Q Was it your understanding that you were going to get the deed from Dr. Eitel? A I didn't have any understanding. Q You didn't care where it came from? A No. Q Bowman was handling everything? A Right. Q And you were content to let him handle it? A That is correct.
* * *
Q I gather that you left the entire transaction up to Mr. Bowman and he handled the whole thing, and whatever he did was agreeable with you? A Correct.
* * *
Coupled with this testimony were the indisputable facts that defendant paid the $100,000 purchase price, accepted a deed to himself under the assumed name Parr Land Co., and has asserted vigorously throughout this litigation that good title is vested in him.
Notwithstanding defendant's disavowal, it is clear that Bowman was defendant's agent. An agency relationship arises from the agreement or consent of the parties that one shall act as the agent of the other; the intention of the parties is the significant element in determining whether the relationship exists. Ramsburg v. Sykes, 221 Md. 438, 158 A.2d 106 (1960). Moreover, the intention of the parties is to be found in all the facts and circumstances of the particular case, not solely in their selfserving descriptions of their status. Perkins v. Friedberg, 90 W.Va. 185, 110 S.E. 618 (1922). See also, Chicago Board of Trade v. Hammond Elevator Co., 198 U.S. 424, 25 S.Ct. 740, 49 L.Ed. 1111 (1905). If defendant acquired title to a portion of plaintiff's land-and he has exerted every reasonable effort in this litigation to sustain his claim-it is too plain for argument that Bowman must have been his agent; the district court's contrary finding is clearly erroneous.
- V -
Ordinarily, the knowledge of an agent is imputed to his principal. As stated in 1 Restatement of Agency 2d, Sec. 274, p. 595:
The knowledge of an agent who acquires property for principal affects the interest of his principal in the subject matter to the same extent as if the principal had acquired it with the same knowledge . . . .
And Comment a to that section is quite specific:
[I]f the agent acquiring property for the principal knows of the existence of an equitable interest of a third person in the subject matter, the principal takes it subject to the interests of the third person, since, as to such person, the acquisition is wrongful . . .
In Grogg v. Stevens, 6 F.2d 862, 863 (4 Cir. 1925), we treated Virginia law as in accord with this principle. See also, Page v. Page, 132 Va. 63, 110 S.E. 370 (1922); Schreckhise v. Wiseman, 102 Va. 9, 45 S.E. 745 (1903).
There is no positive evidence in this record that defendant had actual knowledge of the fraud practiced by Bowman on plaintiff. There are only the suspicions which arise from Bowman's and defendant's long and close association and friendship and defendant's unquestioning willingness to make a fast, substantial profit. But the record leaves no doubt that Bowman had full knowledge of the fraud, and thus defendant, as Bowman's principal, had imputed or constructive notice of the fraud, unless there is good reason why the general rule should not be applied.
The district court, while conceding the general rule of imputed knowledge, thought it inapplicable because Bowman "was engaged in an independent fraudulent act on his own account and the facts to be imputed to his principal would necessarily impair and defeat the agent's fraudulent enterprise . . . ." While the principle invoked by the district court is a recognized exception to the general rule charging the principal with facts known to this agent, it is inapplicable here, because this exception is, in turn, subject to another exception, within which this case falls, i. e., that the principal cannot claim the fruits of the agent's acts and still repudiate what the agent knew. Curtis, Collins & Holbrook Company v. United States, 262 U.S. 215, 222-224, 43 S.Ct. 570, 67 L.Ed. 956 (1923); Wilcox v. Goess, 92 F.2d 8, 10-11 (2 Cir. 1937); Monroe v. Harriman, 85 F.2d 493, 495 (2 Cir. 1936). Virginia recognizes this exception to the exception. Coronado-Inglenook Land & Develop. Co. v. Black, 198 Va. 772, 96 S.E.2d 737, 740 (1957); State Bank of Pamplin v. Payne, 156 Va. 837, 159 S.E. 163, 165 (1931). Moreover, the concealment of the true facts from defendant was not essential to Bowman's participation in the fraud or the success of the Halsey-Bowman fraudulent enterprise. Defendant, by his own admissions, could not have been less interested in the land, its value, the validity of title, the identity of the seller, etc. He was interested only in obtaining the profit of $25,000, and he was perfectly content to leave the details as to how he obtained it to Bowman. Under these circumstances, we cannot presume that Bowman failed to "disclose the real facts to his principal, because he was committing such an independent fraud that concealment was essential to its perpetration." Baker v. Berry Hill Mineral Springs Co., 112 Va. 280, 286, 71 S.E. 626, 628 (1911). Rather, we know defendant's disinterest. The exception to the general rule is inapplicable for this reason, also.- VI -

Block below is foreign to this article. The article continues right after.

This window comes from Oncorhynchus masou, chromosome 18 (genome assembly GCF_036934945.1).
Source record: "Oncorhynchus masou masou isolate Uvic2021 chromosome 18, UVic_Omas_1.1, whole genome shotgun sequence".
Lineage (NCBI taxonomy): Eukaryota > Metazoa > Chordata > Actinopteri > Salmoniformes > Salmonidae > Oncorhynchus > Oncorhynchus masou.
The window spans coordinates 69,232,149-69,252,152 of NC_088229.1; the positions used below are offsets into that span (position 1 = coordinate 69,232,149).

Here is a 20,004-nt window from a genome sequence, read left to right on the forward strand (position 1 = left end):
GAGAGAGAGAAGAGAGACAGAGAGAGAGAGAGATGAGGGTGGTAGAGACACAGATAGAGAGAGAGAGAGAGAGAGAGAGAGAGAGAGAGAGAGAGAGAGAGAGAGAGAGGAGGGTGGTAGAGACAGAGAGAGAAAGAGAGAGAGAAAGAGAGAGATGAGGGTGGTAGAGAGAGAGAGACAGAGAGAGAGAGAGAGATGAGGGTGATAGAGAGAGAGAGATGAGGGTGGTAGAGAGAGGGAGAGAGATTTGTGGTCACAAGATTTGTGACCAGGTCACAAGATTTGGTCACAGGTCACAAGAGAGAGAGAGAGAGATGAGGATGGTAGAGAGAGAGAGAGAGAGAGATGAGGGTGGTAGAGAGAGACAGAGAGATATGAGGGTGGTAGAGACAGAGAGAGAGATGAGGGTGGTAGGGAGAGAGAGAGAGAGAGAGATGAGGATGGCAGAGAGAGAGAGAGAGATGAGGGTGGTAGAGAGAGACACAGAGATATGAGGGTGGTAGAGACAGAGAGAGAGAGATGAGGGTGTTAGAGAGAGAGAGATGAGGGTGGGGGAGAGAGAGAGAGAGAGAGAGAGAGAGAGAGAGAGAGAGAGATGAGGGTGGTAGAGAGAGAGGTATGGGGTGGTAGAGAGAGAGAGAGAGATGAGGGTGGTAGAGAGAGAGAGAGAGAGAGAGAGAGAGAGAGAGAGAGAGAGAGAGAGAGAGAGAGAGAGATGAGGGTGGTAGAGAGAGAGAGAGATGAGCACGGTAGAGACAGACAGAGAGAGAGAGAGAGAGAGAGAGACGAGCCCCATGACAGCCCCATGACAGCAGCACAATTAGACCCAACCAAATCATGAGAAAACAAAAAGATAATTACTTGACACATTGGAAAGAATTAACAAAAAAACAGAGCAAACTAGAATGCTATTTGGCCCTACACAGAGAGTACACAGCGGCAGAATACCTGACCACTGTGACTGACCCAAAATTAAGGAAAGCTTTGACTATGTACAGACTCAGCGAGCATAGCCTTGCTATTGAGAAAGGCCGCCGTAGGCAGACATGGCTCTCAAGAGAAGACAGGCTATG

Since we have concluded that Halsey exceeded his authority, as well as engaged in actual fraud, that Bowman was defendant's agent and that Bowman's knowledge of the fraud and of Halsey's lack of authority was imputed to defendant, it follows that plaintiff is entitled to a return of her property, without reimbursing defendant for the consideration which he paid since he was not an innocent purchaser for value. Plaintiff concedes, however, that upon reconveyance, she should reimburse defendant for taxes and like charges and assessments, if any, on the land which defendant paid while title was vested in him. We agree that equity so requires, but add that interest on such sums should not be allowed.
Reversed and remanded.